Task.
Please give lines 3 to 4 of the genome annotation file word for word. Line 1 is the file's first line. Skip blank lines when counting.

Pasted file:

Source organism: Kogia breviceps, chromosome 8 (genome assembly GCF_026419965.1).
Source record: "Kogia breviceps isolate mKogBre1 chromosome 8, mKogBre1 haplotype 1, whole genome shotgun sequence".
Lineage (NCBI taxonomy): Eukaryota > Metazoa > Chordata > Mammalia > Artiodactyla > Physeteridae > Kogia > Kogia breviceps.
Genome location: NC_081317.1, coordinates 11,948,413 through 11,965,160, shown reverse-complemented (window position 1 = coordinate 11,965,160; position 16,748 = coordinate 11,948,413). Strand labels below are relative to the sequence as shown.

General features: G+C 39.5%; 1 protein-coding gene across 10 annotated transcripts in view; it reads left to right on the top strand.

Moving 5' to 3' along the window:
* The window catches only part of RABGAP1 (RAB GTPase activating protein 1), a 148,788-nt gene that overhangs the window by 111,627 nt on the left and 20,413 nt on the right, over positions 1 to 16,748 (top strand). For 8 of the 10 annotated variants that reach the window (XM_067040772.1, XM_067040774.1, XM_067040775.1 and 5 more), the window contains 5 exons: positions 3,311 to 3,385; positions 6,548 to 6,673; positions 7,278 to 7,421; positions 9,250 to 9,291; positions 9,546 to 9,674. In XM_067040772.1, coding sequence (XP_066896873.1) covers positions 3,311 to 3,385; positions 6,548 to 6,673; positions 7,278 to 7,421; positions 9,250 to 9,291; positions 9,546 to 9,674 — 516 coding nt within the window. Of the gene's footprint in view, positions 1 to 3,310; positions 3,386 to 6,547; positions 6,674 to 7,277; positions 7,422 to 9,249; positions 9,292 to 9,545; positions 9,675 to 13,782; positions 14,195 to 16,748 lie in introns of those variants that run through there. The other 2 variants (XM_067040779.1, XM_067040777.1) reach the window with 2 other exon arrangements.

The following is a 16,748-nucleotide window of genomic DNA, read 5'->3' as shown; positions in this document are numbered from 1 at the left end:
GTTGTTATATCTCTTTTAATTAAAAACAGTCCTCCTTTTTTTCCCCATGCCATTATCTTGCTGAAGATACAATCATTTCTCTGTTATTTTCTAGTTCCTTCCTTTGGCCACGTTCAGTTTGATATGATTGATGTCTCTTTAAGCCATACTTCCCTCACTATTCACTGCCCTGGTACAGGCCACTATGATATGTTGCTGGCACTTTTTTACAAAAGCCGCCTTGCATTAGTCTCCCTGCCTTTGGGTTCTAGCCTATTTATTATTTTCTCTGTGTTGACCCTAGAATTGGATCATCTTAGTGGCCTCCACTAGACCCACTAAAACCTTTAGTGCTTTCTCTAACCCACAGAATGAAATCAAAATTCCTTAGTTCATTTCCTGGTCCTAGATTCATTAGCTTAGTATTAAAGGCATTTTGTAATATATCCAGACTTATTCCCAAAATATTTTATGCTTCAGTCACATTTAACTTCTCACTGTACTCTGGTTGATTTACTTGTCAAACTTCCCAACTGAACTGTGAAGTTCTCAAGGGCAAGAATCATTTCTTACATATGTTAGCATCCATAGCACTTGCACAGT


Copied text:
Lineage (NCBI taxonomy): Eukaryota > Metazoa > Chordata > Mammalia > Artiodactyla > Physeteridae > Kogia > Kogia breviceps.
Genome location: NC_081317.1, coordinates 11,948,413 through 11,965,160, shown reverse-complemented (window position 1 = coordinate 11,965,160; position 16,748 = coordinate 11,948,413). Strand labels below are relative to the sequence as shown.